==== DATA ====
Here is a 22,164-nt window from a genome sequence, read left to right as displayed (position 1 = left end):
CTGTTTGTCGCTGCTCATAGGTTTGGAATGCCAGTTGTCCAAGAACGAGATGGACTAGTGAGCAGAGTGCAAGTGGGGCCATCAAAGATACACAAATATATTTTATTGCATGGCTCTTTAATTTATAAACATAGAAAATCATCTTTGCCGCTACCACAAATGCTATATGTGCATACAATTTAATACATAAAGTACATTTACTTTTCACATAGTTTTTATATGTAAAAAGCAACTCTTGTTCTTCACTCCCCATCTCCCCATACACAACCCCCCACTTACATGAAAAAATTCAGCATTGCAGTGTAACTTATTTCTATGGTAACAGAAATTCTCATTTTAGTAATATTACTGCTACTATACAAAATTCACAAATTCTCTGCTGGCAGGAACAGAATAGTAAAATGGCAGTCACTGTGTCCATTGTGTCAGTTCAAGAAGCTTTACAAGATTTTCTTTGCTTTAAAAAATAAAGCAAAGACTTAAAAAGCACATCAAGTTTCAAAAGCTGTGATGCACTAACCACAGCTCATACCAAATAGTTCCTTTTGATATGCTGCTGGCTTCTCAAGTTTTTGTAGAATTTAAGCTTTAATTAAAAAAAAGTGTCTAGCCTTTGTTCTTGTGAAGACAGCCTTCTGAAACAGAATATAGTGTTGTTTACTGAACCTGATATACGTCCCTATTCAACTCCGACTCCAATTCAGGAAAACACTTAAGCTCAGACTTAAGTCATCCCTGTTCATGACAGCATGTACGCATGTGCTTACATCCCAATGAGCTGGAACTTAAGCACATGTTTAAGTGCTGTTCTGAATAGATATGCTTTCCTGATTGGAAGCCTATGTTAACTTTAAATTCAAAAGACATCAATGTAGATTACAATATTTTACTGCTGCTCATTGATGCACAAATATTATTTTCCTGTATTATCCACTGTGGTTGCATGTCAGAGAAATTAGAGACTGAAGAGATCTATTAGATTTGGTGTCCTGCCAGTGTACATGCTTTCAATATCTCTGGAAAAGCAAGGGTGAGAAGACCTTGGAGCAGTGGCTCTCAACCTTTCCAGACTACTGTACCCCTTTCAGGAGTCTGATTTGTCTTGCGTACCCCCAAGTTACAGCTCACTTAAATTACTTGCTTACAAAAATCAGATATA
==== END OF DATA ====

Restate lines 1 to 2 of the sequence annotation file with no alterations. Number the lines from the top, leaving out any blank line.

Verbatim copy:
Here is a 22,164-nt window from a genome sequence, read left to right as displayed (position 1 = left end):
CTGTTTGTCGCTGCTCATAGGTTTGGAATGCCAGTTGTCCAAGAACGAGATGGACTAGTGAGCAGAGTGCAAGTGGGGCCATCAAAGATACACAAATATATTTTATTGCATGGCTCTTTAATTTATAAACATAGAAAATCATCTTTGCCGCTACCACAAATGCTATATGTGCATACAATTTAATACATAAAGTACATTTACTTTTCACATAGTTTTTATATGTAAAAAGCAACTCTTGTTCTTCACTCCCCATCTCCCCATACACAACCCCCCACTTACATGAAAAAATTCAGCATTGCAGTGTAACTTATTTCTATGGTAACAGAAATTCTCATTTTAGTAATATTACTGCTACTATACAAAATTCACAAATTCTCTGCTGGCAGGAACAGAATAGTAAAATGGCAGTCACTGTGTCCATTGTGTCAGTTCAAGAAGCTTTACAAGATTTTCTTTGCTTTAAAAAATAAAGCAAAGACTTAAAAAGCACATCAAGTTTCAAAAGCTGTGATGCACTAACCACAGCTCATACCAAATAGTTCCTTTTGATATGCTGCTGGCTTCTCAAGTTTTTGTAGAATTTAAGCTTTAATTAAAAAAAAGTGTCTAGCCTTTGTTCTTGTGAAGACAGCCTTCTGAAACAGAATATAGTGTTGTTTACTGAACCTGATATACGTCCCTATTCAACTCCGACTCCAATTCAGGAAAACACTTAAGCTCAGACTTAAGTCATCCCTGTTCATGACAGCATGTACGCATGTGCTTACATCCCAATGAGCTGGAACTTAAGCACATGTTTAAGTGCTGTTCTGAATAGATATGCTTTCCTGATTGGAAGCCTATGTTAACTTTAAATTCAAAAGACATCAATGTAGATTACAATATTTTACTGCTGCTCATTGATGCACAAATATTATTTTCCTGTATTATCCACTGTGGTTGCATGTCAGAGAAATTAGAGACTGAAGAGATCTATTAGATTTGGTGTCCTGCCAGTGTACATGCTTTCAATATCTCTGGAAAAGCAAGGGTGAGAAGACCTTGGAGCAGTGGCTCTCAACCTTTCCAGACTACTGTACCCCTTTCAGGAGTCTGATTTGTCTTGCGTACCCCCAAGTTACAGCTCACTTAAATTACTTGCTTACAAAAATCAGATATA